The last time I boxed was in a Nolita basement with 30 people I didn’t know. It must’ve been the usual Wednesday crowd — a bunch of them had pre-established sparring partners and a few flirted with the instructor as he tied his hair. I took a bag in the back, determined to not embarrass myself.
What followed was a typical ClassPass cliche; I made some mistakes, made some friends, and left sweaty and ready for dinner. I didn’t have a heavy bag at home, and it would never occur to me to join a real gym with real fighters, so for the moment, that was that. Short of shadowboxing, the primary way for me to get better would be to keep showing up for classes.
The pandemic had different ideas. I’ve spent the last two years running, cycling and lifting. That’s how I stay in shape. There have been deviations to that cadence — some yoga here, some soccer there — but my bread and butter is a balance of endurance and strength training.
Less than a week into 2022, though, I can happily report I’m permanently adding boxing to that mix. That’s thanks to FightCamp, a connected fitness apparatus that’s streamlined the studio experience for at-home workouts. The brand has been around for a minute (it launched back in 2016), but had a huge 2021, raising $90 million from the likes of Floyd Mayweather and Usher.
Many, including me, have been quick to point out that connected fitness lost some ground on the back nine of last year. For all the flashy funding that brands like FightCamp, Peloton and Ergatta have attracted, online resale markets indicate that many consumers are now bored or uninspired by the expensive equipment they purchased when gyms first closed.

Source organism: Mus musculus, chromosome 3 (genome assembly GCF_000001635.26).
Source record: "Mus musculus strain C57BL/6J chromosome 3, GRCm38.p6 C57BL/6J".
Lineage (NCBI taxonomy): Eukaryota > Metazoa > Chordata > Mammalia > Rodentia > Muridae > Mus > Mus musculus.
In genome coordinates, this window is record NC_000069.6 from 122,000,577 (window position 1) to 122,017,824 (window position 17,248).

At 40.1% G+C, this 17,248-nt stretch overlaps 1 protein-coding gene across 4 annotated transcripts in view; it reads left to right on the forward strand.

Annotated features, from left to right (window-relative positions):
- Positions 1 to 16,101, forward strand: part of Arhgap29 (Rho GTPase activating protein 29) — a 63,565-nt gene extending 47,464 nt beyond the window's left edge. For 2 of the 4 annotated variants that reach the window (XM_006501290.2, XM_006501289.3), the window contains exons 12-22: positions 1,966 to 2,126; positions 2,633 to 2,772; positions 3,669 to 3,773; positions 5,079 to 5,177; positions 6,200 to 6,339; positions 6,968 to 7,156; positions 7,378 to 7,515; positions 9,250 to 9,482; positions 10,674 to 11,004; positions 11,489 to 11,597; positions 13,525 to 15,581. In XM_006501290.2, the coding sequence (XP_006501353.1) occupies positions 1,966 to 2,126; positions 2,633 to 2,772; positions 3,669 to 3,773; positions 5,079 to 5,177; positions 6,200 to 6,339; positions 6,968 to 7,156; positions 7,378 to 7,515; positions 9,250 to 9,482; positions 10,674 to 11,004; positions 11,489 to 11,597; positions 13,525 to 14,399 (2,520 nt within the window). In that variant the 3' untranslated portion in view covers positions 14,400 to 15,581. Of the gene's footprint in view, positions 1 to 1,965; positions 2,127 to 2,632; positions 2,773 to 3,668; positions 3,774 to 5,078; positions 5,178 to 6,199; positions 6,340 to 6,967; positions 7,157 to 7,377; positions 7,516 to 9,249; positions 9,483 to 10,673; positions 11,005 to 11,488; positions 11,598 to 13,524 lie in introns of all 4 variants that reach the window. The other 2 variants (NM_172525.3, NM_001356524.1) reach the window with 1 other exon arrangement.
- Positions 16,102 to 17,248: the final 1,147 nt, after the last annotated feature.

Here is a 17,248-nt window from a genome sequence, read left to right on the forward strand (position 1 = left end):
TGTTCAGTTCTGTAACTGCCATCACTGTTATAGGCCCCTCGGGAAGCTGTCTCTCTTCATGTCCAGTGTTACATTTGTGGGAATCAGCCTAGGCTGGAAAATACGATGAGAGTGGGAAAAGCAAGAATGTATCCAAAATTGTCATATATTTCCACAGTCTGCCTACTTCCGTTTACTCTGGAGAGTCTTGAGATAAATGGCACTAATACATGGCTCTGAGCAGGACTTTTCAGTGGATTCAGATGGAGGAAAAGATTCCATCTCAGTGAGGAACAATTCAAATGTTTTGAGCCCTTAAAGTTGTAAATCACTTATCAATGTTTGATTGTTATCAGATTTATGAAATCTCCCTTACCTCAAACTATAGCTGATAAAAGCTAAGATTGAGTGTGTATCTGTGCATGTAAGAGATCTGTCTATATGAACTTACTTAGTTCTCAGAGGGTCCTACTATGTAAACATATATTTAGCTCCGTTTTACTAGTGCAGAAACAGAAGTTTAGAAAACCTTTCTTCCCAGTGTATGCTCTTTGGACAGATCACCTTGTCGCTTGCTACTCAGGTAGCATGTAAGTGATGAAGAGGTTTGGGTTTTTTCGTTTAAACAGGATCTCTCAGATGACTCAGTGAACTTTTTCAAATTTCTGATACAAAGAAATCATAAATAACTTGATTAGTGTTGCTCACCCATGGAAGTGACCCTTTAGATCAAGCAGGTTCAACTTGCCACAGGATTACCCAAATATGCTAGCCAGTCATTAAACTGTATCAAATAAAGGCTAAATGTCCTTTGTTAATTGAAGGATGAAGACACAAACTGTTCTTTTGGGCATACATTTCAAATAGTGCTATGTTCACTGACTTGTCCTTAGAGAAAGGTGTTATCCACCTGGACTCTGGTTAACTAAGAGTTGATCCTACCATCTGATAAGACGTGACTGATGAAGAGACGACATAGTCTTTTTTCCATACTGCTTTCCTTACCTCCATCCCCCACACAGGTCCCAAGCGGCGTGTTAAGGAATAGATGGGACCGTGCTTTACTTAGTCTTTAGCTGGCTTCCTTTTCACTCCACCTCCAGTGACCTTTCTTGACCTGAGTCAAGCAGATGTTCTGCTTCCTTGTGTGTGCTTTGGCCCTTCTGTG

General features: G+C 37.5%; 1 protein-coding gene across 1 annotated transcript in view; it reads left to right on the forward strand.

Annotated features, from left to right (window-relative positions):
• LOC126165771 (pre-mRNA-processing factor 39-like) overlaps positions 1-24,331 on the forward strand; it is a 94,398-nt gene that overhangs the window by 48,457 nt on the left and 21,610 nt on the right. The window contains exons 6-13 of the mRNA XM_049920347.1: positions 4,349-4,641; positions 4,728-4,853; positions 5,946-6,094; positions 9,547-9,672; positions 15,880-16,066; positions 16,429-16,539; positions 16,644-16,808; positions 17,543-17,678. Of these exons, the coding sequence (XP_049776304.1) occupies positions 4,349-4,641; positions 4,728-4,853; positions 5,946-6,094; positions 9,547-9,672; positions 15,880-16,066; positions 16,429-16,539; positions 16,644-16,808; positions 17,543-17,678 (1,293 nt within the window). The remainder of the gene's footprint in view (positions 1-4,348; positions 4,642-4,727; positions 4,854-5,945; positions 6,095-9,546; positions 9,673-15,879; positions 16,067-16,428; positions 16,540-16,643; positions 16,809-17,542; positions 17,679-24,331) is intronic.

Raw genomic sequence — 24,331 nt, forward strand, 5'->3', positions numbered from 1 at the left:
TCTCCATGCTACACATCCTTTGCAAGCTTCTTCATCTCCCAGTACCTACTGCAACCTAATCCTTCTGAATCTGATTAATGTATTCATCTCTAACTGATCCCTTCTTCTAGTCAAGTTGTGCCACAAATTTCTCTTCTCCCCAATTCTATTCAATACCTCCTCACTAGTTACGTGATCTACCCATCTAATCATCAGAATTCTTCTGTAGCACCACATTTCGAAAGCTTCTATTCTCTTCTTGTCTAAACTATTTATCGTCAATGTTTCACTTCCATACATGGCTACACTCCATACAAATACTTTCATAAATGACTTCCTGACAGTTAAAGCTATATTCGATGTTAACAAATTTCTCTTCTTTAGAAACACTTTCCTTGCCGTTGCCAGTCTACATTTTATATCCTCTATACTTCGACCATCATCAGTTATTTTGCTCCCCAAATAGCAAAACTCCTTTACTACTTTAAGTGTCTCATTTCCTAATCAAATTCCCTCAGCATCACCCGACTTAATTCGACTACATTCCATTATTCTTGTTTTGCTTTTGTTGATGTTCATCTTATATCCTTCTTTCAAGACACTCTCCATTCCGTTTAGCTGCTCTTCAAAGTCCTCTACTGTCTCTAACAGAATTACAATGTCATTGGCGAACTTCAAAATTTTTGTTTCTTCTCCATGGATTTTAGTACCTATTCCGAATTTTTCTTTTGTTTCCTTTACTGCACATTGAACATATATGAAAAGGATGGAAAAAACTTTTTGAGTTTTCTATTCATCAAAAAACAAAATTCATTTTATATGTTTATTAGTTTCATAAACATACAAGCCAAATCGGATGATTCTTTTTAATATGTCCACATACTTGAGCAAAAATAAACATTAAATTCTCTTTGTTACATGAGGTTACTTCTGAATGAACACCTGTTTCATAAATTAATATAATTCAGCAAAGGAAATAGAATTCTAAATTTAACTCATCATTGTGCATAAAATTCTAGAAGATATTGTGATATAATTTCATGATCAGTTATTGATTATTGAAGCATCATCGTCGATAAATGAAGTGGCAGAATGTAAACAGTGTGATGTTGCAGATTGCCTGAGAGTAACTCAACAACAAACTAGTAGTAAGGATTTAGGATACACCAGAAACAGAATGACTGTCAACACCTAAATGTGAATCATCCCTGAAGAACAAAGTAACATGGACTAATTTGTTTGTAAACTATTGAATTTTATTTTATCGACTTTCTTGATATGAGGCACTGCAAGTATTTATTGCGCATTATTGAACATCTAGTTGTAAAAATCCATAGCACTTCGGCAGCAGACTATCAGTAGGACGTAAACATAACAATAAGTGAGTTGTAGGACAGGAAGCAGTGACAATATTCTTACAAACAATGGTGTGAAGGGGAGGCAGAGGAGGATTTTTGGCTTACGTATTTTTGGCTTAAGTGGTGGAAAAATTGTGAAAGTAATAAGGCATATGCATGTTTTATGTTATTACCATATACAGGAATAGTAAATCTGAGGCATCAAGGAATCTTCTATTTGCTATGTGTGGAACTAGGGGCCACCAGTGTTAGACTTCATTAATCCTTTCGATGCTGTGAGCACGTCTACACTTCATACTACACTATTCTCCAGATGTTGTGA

That said, it’s hard to imagine losing interest in FightCamp: of the dozen-plus connected fitness platforms currently vying for space in your basement and a recurring subscription fee from your debit card, I would rank the experience I’ve had boxing with FightCamp at the very top.
Why? Because it’s as fun as the at-home workout medium gets. I’ll always be more Rumble than Rocky. That goes for most of us. We don’t necessarily want to be boxers; but we do want to box. Hitting a bag at the end of a day is undeniably satisfying. Having expert trainers on hand and a seemingly endless library of workouts that coach you through power punches and left hooks from the privacy of your own home is game-changing.
Some basics: the most affordable FightCamp unit costs $1,219, but with their current New Year offer, it’s down to $999. That’ll bring home the free-standing bag, wraps, a pair of 12 or 16 ounce gloves and a bag ring, meant to keep it from sliding around during your workout. The package also comes with “punch trackers,” which sync via Bluetooth to an app on your phone. They’re USB-chargeable, and you pop them into small pouches in each wrap, from where they’re able to catalogue every single punch you throw and feed that information directly to you user profile.
(The most common question I’ve gotten from friends and family is whether the bag itself has punch-reading software. It does not. It’s a normal bag, filled with four 75-pound bags of sand. The technology all stems from the trackers.)
You can sense the years of R&D that got FightCamp to this point. Connected bikes, treadmills, rowers and even climbers have analogs in American gyms; engineers just needed to add a larger screen and a social network. But the original “punch tracker” in most boxing workouts was whatever trainer was holding onto the other side of the bag, screaming out directions or encouragement. Boxing and connected fitness don’t feel like natural bedfellows for that reason. Everyone knows how to strap into a bike or rower. But how many non-boxers can float around a bag for a half hour and put together a coherent session/not break a hand?